Sports cars are made for a single purpose: To drive fast. Now, of course, we do not recommend under any circumstance that you explore this car's very high limits on anything other than a racetrack. Seriously. This car came in a solid fourth in Motor Trend's Best Driver's Car competition, beating out a Viper, a couple BMWs, and all manner of high-tech machinery. What beat it? A V-10 powered Audi R8, a V-8 powered Mercedes-Benz SLS AMG Black Series, and an all-wheel drive Porsche 911 Carrera 4S. That's a pretty spectacular showing for a company that hasn't made a mass market sports car for about 50 years.

What makes it so good?

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Put it in Dynamic Mode and the exhaust defaults to its loud setting, the steering tightens up, the suspension stiffens, the transmission gets even more responsive, and the car basically readies itself for quick driving. The engine's power is ludicrous, delivered in heaping spoonfuls from idle to redline. The eight-speed transmission flicks off shifts so quickly and without fuss that you'd think it was pre-programmed with your route. The steering is alive in your hands in the way sports car enthusiasts love: transmitting how hard the front tires are gripping, and how close they are to their limits. The rear end playfully steps out under power, with the stability control letting you feel the car's motions before stepping in like a middle school dance chaperone to stop the fun. All the while, the exhaust is barking and growling, popping loudly when you lift off the throttle, and roaring its way to redline. Everything about the driving experience in the 2014 Jaguar F-Type thrills with excitement. As a bonus, if you don't like the default settings, you can customize them to your heart's content.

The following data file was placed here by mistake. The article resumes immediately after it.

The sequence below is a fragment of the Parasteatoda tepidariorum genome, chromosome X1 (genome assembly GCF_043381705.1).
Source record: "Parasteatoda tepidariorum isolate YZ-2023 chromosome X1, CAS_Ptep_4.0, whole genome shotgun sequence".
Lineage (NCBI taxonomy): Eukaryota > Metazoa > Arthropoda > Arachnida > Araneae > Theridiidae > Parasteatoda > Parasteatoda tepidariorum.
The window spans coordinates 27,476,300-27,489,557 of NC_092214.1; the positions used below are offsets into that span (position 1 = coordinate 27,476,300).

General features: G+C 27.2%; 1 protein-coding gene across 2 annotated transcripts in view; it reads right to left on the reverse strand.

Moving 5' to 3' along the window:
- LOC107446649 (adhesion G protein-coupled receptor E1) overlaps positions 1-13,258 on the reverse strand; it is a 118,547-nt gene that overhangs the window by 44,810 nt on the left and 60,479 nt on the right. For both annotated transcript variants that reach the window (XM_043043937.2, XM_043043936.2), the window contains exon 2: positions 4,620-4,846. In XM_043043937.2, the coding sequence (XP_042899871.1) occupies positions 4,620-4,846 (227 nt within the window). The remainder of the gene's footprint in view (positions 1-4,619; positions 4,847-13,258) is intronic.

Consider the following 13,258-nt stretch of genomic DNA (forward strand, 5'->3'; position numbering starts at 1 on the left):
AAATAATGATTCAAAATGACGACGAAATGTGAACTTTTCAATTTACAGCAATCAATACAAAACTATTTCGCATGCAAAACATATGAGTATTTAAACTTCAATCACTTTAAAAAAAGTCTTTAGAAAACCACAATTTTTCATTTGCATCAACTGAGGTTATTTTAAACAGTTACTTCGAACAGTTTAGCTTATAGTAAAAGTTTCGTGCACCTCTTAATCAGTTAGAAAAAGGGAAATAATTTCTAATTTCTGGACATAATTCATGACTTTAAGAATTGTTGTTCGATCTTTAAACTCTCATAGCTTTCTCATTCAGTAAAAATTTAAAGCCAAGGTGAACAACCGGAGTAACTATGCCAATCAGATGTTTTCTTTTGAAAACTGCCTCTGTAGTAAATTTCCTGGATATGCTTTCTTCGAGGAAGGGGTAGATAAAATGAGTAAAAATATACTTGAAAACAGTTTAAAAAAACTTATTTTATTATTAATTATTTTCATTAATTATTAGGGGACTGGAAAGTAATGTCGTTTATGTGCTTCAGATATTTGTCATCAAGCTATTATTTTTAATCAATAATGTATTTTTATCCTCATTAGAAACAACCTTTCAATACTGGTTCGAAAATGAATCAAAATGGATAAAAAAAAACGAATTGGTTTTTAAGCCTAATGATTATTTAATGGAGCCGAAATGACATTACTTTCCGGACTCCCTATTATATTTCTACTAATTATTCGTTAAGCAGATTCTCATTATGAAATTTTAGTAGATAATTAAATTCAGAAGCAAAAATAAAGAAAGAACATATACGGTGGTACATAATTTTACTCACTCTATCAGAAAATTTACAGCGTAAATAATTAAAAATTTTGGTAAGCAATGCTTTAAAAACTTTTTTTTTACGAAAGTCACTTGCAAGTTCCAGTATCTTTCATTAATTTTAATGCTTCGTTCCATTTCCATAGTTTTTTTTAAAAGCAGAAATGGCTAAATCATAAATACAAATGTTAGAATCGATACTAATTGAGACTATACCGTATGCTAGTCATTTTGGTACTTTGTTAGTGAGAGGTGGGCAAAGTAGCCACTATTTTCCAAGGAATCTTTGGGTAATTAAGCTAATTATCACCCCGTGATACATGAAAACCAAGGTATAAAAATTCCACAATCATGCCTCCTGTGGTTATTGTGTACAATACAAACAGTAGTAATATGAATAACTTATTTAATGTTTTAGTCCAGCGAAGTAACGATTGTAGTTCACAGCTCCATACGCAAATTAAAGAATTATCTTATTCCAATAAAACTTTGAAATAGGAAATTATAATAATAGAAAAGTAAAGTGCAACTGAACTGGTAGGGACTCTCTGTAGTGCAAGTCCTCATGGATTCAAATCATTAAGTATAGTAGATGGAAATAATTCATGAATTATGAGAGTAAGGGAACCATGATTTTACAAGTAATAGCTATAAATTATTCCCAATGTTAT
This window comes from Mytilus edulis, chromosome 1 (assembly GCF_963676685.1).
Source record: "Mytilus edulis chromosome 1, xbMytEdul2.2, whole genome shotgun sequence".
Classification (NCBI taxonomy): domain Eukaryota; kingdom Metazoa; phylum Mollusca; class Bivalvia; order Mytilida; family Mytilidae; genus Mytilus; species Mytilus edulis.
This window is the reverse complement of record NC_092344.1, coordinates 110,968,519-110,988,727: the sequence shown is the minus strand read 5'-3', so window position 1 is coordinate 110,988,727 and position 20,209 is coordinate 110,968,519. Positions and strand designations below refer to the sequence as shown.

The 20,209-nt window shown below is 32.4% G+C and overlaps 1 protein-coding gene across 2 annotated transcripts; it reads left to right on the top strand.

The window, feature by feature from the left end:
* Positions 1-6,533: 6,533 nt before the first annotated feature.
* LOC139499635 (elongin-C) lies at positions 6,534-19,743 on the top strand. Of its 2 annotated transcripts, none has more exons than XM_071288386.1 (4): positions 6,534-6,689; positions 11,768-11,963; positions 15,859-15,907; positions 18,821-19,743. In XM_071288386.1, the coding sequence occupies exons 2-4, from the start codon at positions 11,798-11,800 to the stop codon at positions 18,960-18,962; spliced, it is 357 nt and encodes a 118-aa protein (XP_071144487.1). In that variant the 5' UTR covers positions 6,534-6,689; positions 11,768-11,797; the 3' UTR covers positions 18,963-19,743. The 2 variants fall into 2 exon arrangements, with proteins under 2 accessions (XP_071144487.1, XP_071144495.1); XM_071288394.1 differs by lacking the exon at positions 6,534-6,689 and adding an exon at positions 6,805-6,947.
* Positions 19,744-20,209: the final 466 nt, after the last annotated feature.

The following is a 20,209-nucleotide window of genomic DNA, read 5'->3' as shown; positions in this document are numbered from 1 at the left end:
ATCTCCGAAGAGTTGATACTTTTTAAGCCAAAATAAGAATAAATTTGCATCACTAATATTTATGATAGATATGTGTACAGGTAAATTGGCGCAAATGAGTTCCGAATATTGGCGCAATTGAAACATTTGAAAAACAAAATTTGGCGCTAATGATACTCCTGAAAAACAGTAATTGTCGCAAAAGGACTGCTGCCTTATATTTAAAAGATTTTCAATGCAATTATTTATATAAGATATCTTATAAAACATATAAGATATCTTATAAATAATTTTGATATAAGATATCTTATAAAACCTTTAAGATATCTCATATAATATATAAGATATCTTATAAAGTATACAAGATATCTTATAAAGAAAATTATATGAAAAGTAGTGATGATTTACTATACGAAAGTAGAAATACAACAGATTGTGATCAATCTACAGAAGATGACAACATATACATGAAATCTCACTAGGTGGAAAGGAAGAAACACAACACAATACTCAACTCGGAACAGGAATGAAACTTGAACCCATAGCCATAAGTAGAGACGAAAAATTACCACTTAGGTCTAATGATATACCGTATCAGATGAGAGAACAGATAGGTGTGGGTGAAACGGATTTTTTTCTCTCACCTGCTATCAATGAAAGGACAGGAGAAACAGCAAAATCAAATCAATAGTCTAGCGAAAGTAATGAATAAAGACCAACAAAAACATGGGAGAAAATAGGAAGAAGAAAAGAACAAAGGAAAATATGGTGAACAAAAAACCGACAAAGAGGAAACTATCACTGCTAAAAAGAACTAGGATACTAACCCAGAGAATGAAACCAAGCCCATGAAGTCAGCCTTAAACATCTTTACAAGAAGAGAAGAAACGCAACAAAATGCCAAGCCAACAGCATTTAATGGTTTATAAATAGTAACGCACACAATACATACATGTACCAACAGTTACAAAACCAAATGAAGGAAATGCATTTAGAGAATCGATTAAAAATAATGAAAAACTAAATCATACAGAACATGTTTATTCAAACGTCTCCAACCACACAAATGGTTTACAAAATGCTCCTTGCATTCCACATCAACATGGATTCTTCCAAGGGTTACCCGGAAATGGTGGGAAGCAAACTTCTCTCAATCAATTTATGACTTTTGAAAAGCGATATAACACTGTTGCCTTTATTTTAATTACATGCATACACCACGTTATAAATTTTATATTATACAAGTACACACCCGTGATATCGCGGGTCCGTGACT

But you don't have to be in full getaway-car mode to have fun with the Jaguar F-Type. Cruise in normal drive mode--with the exhaust loud, of course--and you'll seek out overpasses just to hear the engine. You'll zip through traffic just to feel the car's muscles flex, and be gratified that you're not even breaking the speed limit. Whether you're seeking out your favorite twisting road, or just running to the grocery store for milk, every drive in the 2014 Jaguar F-Type is epic.


You may have guessed by now that we liked this car.

Of course, it's not for everyone. No car is. Our test car was a V-8 model; some say the supercharged V-6 model is the one to get since its handling is a bit more balanced. The loud exhaust could be annoying when it unexpectedly pops; one editor's wife was wondering who the loud jerk was until she realized it was her husband. The interior is small, the cargo space is limited, and let's face it, not everyone likes driving a convertible. Fuel economy is as terrible as you'd expect in a 495-horsepower car, and the all-aluminum F-Type is unexpectedly porky at 3,700 pounds. And let's not forget the price. So, if the 2014 Jaguar F-Type isn't for you, we have one simple solution: Don't buy one.

As for the rest, we can't imagine anything less than daily driving bliss.

Spec Box

Price-as-tested: $97,065
Fuel Economy
EPA City: 16 mpg
EPA Highway: 23 mpg
EPA Combined: 18 mpg
Cargo Space: Not many grocery bags Estimated Combined Range: 342 miles
Intellichoice Cost of Ownership: N/A

Notebook Quotes

"This is my car of the year." -Jacob Brown, Online Editor